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OPINION
December 15, 2006
Re "Bush warns he won't be rushed on plans for Iraq," Dec. 14 With an average of two Americans and 100 Iraqis dying every day in Iraq, President Bush has stubbornly chosen to wait two or three more weeks before deciding how to proceed with a war that he has been leading for the last three years. It is appalling that one human being can have such a negative effect on so many people around the world. Bush will hold a very high position in the pantheon of failed presidents. BRYAN HAYS Saugus It appears that Bush's "listening tour" included only those voices that corroborate his failed Iraq strategy.
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OPINION
December 23, 2006
Re "First things first," editorial, Dec. 17 The Times claims that Sen. Hillary Rodham Clinton (D-N.Y.) must overcome "qualms among liberals about her move to the center on several fronts, including the war in Iraq." However, the Dec. 13 Times/Bloomberg poll shows that 52% of Americans support a "fixed timetable" for withdrawal from Iraq, a position Clinton has consistently rejected in favor of a more hawkish stance. Because the majority favors a fixed timetable, it logically follows that the median or centrist position on Iraq is one in support of a fixed timetable.
OPINION
August 4, 2006
Re "Most Back Israel, Split on U.S. Role," Times/Bloomberg Poll, Aug. 3 The poll confirms what many people suspect: Most Americans are ignorant of what is really going on. Let me first say that I believe Hezbollah was wrong to cross the Israeli border and kidnap soldiers. However, the remark comparing lobbing rockets from Mexico into the United States with what Hezbollah is doing does not really tell it as it is. In the current war, it was Israel that started lobbing rockets into Lebanon.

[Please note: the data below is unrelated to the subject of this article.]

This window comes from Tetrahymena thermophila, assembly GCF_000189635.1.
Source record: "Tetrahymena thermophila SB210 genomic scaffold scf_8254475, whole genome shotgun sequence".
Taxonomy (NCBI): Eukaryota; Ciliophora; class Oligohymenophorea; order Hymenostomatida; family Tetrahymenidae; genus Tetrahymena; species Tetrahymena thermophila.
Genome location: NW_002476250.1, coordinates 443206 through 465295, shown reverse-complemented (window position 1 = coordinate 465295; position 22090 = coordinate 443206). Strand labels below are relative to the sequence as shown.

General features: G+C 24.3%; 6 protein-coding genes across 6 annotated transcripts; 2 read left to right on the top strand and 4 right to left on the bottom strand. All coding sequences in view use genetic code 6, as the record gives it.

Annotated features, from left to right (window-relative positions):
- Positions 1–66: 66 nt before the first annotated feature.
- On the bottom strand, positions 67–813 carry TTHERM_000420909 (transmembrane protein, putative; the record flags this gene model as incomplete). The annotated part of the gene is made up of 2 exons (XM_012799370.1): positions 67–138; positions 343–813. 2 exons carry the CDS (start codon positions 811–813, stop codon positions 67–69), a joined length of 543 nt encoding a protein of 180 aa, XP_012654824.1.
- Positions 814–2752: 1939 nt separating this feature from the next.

NATIONAL
June 29, 2006 | Doyle McManus, Times Staff Writer
All year long, in speeches and briefings and visits to factories and shops, President Bush and his aides have tried to convince Americans that the economy is in good shape -- and that the president deserves some credit for that. That effort is not making much headway, a Los Angeles Times/Bloomberg poll has found. Americans are closely divided on whether the economy is in good shape, with 50% saying it is doing well and 47% saying it is doing badly, the poll found.
NATIONAL
April 11, 2007 | Doyle McManus Times Staff Writer, Times Staff Writer
Most Americans believe Atty. Gen. Alberto R. Gonzales should resign because of the controversy over his office's firing of federal prosecutors, and a big majority want White House aides to testify under oath about the issue, the Los Angeles Times/Bloomberg Poll has found. The survey, conducted Thursday through Monday, found that 53% said Gonzales should step down because he claimed he had no role in the dismissals of eight U.S.
BUSINESS
October 19, 2011 | By David Pierson, Los Angeles Times